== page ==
Nor is the Custom 823 great for neatniks. The ink chamber is the barrel, sealed with a generous amount of silicone, but you can’t take the pen apart to clean it. My Custom 823 was a transparent amber, not even clear. But nonetheless, inside the barrel, clinging to the silicone, I could see bright, splashy traces of Pilot Iroshizuku Ku-jaku, the first ink I had ever used in it. That never went away.
The Custom 823 costs between $250 and $288 in the US. The Custom 74 is $160. On some metrics, the Custom 823 is a better value. I do think it’s the better pen.
But the Custom 74 is the one I’d buy.
Because a converter system is better for someone like me, and, I suspect, for most pen users. The Custom 74 is cheaper. And the Custom 74’s fine nib is excellent, too.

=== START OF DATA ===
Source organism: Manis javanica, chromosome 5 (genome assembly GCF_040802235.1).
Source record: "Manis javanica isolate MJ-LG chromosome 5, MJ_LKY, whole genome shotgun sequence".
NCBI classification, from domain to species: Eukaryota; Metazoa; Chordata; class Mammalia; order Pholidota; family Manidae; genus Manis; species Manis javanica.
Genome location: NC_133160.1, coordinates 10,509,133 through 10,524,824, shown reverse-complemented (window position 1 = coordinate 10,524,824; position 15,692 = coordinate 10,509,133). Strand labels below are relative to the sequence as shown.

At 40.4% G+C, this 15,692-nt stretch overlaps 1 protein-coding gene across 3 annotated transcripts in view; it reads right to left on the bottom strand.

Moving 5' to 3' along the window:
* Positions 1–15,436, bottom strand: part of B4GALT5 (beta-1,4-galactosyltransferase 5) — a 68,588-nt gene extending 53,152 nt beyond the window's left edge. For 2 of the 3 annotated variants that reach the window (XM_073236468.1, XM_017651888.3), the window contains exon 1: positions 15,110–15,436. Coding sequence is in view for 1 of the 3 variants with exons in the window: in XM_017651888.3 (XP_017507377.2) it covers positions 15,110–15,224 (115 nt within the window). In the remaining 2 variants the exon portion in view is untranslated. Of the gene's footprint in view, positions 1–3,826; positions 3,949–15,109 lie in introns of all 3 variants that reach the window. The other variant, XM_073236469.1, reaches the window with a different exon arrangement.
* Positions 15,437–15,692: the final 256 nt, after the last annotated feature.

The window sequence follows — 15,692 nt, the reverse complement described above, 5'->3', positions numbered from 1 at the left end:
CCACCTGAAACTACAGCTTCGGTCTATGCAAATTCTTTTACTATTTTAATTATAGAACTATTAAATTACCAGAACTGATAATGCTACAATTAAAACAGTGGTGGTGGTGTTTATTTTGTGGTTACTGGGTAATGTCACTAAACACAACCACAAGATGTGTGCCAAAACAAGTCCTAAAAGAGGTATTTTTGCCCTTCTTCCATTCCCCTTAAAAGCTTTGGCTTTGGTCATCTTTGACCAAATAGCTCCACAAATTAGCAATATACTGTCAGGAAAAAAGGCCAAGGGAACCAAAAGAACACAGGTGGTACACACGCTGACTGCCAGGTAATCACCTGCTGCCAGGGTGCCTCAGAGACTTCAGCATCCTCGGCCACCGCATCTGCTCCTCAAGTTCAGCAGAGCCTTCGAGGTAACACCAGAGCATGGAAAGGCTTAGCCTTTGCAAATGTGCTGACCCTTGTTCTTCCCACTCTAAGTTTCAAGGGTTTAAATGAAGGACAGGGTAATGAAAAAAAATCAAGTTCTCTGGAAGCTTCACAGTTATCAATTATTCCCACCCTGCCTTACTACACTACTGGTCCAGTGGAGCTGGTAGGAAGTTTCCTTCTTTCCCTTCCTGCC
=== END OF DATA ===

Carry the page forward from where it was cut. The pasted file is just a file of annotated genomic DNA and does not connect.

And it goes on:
I think the Custom 74 also stacks up well against cartridge-converter pens from Sailor.
Comparable Sailor pens come in two sizes, with two models each, with complicated names. So it’s simpler to just think of them as small and large. The small Sailor pens (the Professional Gear Slim and the regular 1911) are priced closer to the Custom 74. But they are smaller than the Custom 74: better for a shirt pocket, but not quite as comfortable when writing, for me.
The larger Sailor pens are the Professional Gear and 1911 Large, and they are similar in size to the Custom 74. Great pens, great nibs, great size for me. But the larger Sailors are about $100 more than a Custom 74.
Another comparable pen would be Pilot’s own Vanishing Point, a little cheaper, and with a different, softer nib. I find the Vanishing Point too heavy, and I don’t like the soft nib as much, but others will feel the opposite.
Among lower priced pens, you could broadly compare the Custom 74 to various Kaweco AL-Sports and the Kaweco Dia2. Also the Lamy Studio and the Pelikan M200. All those pens are good choices, at lower prices, with one feature the Custom 74 lacks, which is the ability to easily swap in different nibs. However, most of those pens have stainless steel nibs, except for some of the Studios.